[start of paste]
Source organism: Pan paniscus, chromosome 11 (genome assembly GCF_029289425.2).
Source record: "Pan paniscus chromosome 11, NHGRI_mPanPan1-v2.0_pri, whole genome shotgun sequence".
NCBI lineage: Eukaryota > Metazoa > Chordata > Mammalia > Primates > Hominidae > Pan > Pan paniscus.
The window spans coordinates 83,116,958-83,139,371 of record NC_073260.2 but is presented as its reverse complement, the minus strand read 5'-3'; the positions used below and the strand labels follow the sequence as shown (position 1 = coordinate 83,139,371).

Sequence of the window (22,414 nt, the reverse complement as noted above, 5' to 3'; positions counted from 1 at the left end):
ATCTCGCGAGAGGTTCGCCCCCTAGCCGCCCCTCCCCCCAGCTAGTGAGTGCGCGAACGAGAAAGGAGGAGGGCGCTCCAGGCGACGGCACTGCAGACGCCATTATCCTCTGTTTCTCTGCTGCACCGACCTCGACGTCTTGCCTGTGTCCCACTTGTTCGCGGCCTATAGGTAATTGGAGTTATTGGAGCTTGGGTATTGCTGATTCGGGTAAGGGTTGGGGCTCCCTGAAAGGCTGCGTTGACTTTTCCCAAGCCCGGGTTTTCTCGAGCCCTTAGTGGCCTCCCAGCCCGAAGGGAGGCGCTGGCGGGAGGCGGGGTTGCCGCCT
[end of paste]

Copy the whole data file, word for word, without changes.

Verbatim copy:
Source organism: Pan paniscus, chromosome 11 (genome assembly GCF_029289425.2).
Source record: "Pan paniscus chromosome 11, NHGRI_mPanPan1-v2.0_pri, whole genome shotgun sequence".
NCBI lineage: Eukaryota > Metazoa > Chordata > Mammalia > Primates > Hominidae > Pan > Pan paniscus.
The window spans coordinates 83,116,958-83,139,371 of record NC_073260.2 but is presented as its reverse complement, the minus strand read 5'-3'; the positions used below and the strand labels follow the sequence as shown (position 1 = coordinate 83,139,371).

Sequence of the window (22,414 nt, the reverse complement as noted above, 5' to 3'; positions counted from 1 at the left end):
ATCTCGCGAGAGGTTCGCCCCCTAGCCGCCCCTCCCCCCAGCTAGTGAGTGCGCGAACGAGAAAGGAGGAGGGCGCTCCAGGCGACGGCACTGCAGACGCCATTATCCTCTGTTTCTCTGCTGCACCGACCTCGACGTCTTGCCTGTGTCCCACTTGTTCGCGGCCTATAGGTAATTGGAGTTATTGGAGCTTGGGTATTGCTGATTCGGGTAAGGGTTGGGGCTCCCTGAAAGGCTGCGTTGACTTTTCCCAAGCCCGGGTTTTCTCGAGCCCTTAGTGGCCTCCCAGCCCGAAGGGAGGCGCTGGCGGGAGGCGGGGTTGCCGCCT